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The Secret World of Fore-Edge Book Paintings

There’s nothing we love more than an old, handsomely bound book. Much to our delight, the University of Iowa recently published a series of photographs detailing a four-volume set of scientific books from 1837. They contain secret artworks, known as fore-edge paintings, hidden along the edges of the pages. It’s a whimsical art form that dates back to the 16th century, when Italian artist Cesare Vecellio (cousin of Renaissance painter Titian)¬†started using his books as a canvas in order to beautify them.¬†As the artistry of edge paintings developed, they became more complex and fanciful, the painted scenes visible only when the pages were fanned. In some cases, a different image would appear when fanned back to front and front to back. We went searching for other examples of this beautiful art form, which is being kept alive by a select few today.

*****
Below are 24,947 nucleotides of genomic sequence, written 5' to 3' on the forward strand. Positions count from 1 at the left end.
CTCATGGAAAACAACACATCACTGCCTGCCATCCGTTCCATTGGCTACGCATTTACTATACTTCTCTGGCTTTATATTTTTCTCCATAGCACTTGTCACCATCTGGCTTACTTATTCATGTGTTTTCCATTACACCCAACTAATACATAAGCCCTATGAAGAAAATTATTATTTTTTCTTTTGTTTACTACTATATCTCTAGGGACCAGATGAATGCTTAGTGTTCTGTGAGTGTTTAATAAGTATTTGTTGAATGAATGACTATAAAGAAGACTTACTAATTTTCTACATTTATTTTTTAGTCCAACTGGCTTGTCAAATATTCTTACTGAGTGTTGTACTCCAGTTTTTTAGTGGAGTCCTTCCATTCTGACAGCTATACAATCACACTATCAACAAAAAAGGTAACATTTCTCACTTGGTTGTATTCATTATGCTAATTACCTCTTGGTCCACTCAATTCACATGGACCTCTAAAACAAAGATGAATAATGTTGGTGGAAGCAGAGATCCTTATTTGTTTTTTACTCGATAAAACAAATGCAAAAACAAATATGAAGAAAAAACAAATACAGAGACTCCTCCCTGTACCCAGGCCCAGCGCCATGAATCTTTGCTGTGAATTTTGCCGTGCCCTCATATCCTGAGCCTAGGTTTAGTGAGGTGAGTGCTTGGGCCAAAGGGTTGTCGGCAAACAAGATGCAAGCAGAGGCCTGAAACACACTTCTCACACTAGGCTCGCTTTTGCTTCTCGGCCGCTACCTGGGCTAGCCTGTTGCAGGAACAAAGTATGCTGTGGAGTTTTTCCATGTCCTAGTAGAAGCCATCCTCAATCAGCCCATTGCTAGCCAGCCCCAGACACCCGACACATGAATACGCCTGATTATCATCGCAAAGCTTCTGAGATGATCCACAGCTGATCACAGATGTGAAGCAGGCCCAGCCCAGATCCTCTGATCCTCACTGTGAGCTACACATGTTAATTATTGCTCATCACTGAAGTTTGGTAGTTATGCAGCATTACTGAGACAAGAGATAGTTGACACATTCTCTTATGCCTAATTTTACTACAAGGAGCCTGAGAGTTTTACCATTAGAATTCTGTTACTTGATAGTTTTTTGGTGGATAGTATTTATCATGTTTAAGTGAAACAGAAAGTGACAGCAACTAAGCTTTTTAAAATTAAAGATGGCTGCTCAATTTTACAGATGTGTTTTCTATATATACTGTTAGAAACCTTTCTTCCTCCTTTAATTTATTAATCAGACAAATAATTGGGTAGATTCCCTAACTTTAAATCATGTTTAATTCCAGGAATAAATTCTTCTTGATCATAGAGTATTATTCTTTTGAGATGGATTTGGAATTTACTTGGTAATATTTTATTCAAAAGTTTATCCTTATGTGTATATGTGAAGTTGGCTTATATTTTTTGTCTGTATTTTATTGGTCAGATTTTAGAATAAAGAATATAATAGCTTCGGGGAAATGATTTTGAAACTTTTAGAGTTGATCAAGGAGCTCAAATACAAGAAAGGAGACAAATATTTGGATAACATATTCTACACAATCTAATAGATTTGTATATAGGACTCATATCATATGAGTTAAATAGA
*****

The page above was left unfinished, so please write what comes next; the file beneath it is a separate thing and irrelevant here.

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Each book in this four-volume series (1837) by Robert Mudie revealed a painting of the seasons.

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